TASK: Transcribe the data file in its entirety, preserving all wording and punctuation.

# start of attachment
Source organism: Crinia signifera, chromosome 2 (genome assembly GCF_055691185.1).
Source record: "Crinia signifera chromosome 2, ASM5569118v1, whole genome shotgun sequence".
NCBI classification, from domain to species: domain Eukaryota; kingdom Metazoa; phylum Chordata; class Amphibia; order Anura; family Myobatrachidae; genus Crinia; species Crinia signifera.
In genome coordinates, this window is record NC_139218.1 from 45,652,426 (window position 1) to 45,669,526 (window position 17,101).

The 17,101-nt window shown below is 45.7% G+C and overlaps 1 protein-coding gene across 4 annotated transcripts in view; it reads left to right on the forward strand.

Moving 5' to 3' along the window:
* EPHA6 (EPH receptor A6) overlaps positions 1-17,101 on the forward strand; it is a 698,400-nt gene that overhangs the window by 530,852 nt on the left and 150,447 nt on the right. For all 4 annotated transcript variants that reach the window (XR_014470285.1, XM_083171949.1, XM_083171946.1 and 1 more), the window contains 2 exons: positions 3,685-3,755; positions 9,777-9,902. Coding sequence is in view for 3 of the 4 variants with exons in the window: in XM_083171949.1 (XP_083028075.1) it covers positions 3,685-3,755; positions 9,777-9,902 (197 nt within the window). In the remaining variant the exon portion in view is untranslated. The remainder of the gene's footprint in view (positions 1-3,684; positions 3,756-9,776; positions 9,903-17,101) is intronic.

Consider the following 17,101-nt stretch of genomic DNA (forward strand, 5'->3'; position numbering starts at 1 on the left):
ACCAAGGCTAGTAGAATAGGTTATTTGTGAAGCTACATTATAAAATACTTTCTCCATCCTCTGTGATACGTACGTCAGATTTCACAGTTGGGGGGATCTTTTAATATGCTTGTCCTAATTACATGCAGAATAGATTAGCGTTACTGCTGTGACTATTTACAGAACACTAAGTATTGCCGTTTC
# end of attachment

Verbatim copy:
Source organism: Crinia signifera, chromosome 2 (genome assembly GCF_055691185.1).
Source record: "Crinia signifera chromosome 2, ASM5569118v1, whole genome shotgun sequence".
NCBI classification, from domain to species: domain Eukaryota; kingdom Metazoa; phylum Chordata; class Amphibia; order Anura; family Myobatrachidae; genus Crinia; species Crinia signifera.
In genome coordinates, this window is record NC_139218.1 from 45,652,426 (window position 1) to 45,669,526 (window position 17,101).

The 17,101-nt window shown below is 45.7% G+C and overlaps 1 protein-coding gene across 4 annotated transcripts in view; it reads left to right on the forward strand.

Moving 5' to 3' along the window:
* EPHA6 (EPH receptor A6) overlaps positions 1-17,101 on the forward strand; it is a 698,400-nt gene that overhangs the window by 530,852 nt on the left and 150,447 nt on the right. For all 4 annotated transcript variants that reach the window (XR_014470285.1, XM_083171949.1, XM_083171946.1 and 1 more), the window contains 2 exons: positions 3,685-3,755; positions 9,777-9,902. Coding sequence is in view for 3 of the 4 variants with exons in the window: in XM_083171949.1 (XP_083028075.1) it covers positions 3,685-3,755; positions 9,777-9,902 (197 nt within the window). In the remaining variant the exon portion in view is untranslated. The remainder of the gene's footprint in view (positions 1-3,684; positions 3,756-9,776; positions 9,903-17,101) is intronic.

Consider the following 17,101-nt stretch of genomic DNA (forward strand, 5'->3'; position numbering starts at 1 on the left):
ACCAAGGCTAGTAGAATAGGTTATTTGTGAAGCTACATTATAAAATACTTTCTCCATCCTCTGTGATACGTACGTCAGATTTCACAGTTGGGGGGATCTTTTAATATGCTTGTCCTAATTACATGCAGAATAGATTAGCGTTACTGCTGTGACTATTTACAGAACACTAAGTATTGCCGTTTC